In the first year of a mandatory 2.0 grade point average for students participating in extracurricular activities, District public high school teams lost 30 percent of their athletes, a D.C. School Board member said yesterday at a Congressional Black Caucus forum at the Washington Hilton focusing on the problems of black student-athletes.

Eugene Kinlow said that in this, the second year of the 2.0 requirement, some students have improved their grades. But he estimated that only 80 to 85 percent of the original number of students participating in athletics will achieve grades high enough to allow them to compete.

"Building in tutorial programs of a C average aren't enough," said Kinlow. "We need a competent womb-to-tomb support system, not just during the baseball, basketball or football season. We need someone to be there when they have school problems or girlfriend problems or whatever the case."

DeMatha High School basketball coach Morgan Wootten agreed with Kinlow, but said he felt that a strong set of priorities must first be developed and then nurtured by the schools and coaches.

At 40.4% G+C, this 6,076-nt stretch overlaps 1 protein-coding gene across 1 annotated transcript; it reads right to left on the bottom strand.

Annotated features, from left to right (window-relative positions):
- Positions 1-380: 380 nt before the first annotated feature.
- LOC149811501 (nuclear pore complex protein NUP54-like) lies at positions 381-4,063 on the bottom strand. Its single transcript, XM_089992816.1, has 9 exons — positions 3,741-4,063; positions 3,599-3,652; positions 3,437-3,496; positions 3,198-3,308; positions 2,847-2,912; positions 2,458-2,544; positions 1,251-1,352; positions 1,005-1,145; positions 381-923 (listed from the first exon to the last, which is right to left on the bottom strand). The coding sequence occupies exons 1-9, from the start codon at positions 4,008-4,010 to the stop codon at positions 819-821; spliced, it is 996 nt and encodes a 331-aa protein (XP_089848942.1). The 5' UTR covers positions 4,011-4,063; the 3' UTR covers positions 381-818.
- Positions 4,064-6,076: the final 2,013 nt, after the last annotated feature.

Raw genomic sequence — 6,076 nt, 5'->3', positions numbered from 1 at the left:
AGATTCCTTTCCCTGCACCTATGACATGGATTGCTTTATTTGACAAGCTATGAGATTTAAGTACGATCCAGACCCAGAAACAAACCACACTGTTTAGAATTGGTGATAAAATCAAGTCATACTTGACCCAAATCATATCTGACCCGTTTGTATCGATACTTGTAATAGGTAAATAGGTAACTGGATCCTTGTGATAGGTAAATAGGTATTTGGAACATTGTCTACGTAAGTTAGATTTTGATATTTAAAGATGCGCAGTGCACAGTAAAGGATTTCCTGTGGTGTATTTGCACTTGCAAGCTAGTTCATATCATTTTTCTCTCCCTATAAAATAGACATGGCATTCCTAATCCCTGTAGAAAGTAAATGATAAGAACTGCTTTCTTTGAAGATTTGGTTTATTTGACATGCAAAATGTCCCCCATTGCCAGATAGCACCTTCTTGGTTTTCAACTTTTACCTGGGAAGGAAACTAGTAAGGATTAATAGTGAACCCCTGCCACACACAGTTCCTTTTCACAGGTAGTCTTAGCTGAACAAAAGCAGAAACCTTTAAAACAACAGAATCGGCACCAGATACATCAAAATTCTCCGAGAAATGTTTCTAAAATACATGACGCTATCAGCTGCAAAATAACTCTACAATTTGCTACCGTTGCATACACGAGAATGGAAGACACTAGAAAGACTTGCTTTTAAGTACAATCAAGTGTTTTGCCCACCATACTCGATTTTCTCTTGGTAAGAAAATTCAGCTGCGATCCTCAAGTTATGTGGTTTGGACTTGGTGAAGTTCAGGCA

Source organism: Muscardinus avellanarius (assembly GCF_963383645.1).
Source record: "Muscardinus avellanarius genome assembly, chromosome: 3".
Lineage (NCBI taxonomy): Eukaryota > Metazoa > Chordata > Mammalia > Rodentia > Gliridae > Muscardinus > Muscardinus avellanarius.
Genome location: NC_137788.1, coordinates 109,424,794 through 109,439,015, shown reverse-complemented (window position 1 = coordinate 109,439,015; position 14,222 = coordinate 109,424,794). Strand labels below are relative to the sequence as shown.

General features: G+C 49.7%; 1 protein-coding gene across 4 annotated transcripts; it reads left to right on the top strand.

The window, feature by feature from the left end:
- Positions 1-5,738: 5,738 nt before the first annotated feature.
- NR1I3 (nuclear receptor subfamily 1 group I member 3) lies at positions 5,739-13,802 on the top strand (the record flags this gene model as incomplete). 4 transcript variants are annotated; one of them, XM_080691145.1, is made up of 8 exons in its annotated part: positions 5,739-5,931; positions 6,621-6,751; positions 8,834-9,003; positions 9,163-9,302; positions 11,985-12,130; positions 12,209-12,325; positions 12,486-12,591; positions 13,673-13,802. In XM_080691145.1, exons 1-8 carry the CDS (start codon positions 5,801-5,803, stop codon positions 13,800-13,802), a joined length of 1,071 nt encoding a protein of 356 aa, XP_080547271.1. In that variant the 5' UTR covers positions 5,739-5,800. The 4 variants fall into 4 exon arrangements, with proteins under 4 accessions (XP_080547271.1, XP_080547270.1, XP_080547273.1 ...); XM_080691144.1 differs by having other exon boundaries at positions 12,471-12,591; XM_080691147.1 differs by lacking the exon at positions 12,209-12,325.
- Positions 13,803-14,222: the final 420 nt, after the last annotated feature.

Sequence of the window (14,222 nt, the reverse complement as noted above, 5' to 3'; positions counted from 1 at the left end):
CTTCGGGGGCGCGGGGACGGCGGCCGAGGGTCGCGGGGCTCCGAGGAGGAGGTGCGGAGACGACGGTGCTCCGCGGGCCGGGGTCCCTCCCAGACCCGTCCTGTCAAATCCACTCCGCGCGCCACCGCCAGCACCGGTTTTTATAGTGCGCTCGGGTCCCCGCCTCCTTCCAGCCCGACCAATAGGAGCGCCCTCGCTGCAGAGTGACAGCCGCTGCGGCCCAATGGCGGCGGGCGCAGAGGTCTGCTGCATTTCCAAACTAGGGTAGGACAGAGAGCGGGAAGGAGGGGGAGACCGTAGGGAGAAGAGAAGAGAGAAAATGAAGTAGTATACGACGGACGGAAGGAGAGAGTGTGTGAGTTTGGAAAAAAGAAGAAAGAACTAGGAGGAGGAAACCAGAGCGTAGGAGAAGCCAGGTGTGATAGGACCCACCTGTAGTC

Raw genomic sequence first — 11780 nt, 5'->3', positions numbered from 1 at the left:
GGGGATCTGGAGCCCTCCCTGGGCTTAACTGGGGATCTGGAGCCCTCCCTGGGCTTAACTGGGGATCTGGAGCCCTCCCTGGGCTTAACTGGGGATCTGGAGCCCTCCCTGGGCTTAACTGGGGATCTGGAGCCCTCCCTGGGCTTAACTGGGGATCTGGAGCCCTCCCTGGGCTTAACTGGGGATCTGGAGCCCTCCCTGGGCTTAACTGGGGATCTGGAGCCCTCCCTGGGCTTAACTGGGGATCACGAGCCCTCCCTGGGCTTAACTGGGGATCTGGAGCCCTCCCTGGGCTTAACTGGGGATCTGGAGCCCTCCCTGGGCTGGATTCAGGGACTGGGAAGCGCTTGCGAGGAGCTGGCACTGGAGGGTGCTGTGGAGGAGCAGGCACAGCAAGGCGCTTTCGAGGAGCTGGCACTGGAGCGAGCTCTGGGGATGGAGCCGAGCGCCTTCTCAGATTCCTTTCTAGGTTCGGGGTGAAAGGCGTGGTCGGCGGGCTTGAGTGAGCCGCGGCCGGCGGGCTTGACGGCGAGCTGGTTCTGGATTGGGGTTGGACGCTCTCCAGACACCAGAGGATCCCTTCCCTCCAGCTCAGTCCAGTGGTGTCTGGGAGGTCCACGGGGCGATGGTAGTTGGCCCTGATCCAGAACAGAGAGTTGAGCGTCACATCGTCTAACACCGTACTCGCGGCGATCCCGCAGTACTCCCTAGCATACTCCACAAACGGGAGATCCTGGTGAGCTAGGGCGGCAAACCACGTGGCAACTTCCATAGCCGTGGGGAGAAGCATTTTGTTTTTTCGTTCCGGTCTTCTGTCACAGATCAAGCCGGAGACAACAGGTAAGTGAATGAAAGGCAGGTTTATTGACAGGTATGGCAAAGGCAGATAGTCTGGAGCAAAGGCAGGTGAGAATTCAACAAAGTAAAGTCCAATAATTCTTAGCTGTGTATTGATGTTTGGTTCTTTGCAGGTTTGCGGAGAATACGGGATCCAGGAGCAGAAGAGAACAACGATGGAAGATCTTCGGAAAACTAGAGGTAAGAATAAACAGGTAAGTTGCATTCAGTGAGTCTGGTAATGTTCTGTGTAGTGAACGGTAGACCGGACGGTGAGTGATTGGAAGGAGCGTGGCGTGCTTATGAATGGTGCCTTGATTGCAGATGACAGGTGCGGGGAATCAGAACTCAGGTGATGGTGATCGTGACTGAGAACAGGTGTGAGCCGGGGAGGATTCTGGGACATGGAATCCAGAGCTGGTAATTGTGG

"We stress priorities {at DeMatha}," Wootten said. "God, family, school and studies, then sports. If basketball is any higher than fourth, we tell them you're not going to make it."

Another panelist, Eric (Sleepy) Floyd, the former Georgetown basketball star who currently plays for the Golden State Warriors, looked at the problems facing student-athletes with a different perspective.

"In a lot of instances, the kid exploits himself," said Floyd. "There's no one outside the classroom with a bat in his hand saying don't go in. Or no one is outside the library saying this is off limits to athletes. It's up to the individual, and it starts at home. Don't exploit yourself. You can exploit the system if you know how."

Another panelist, former Pittsburgh Steeler Lynn Swann, spoke of the value of an education: "You can make $1 million tomorrow and be broke in two days. What do you have? Your education can't be taken away."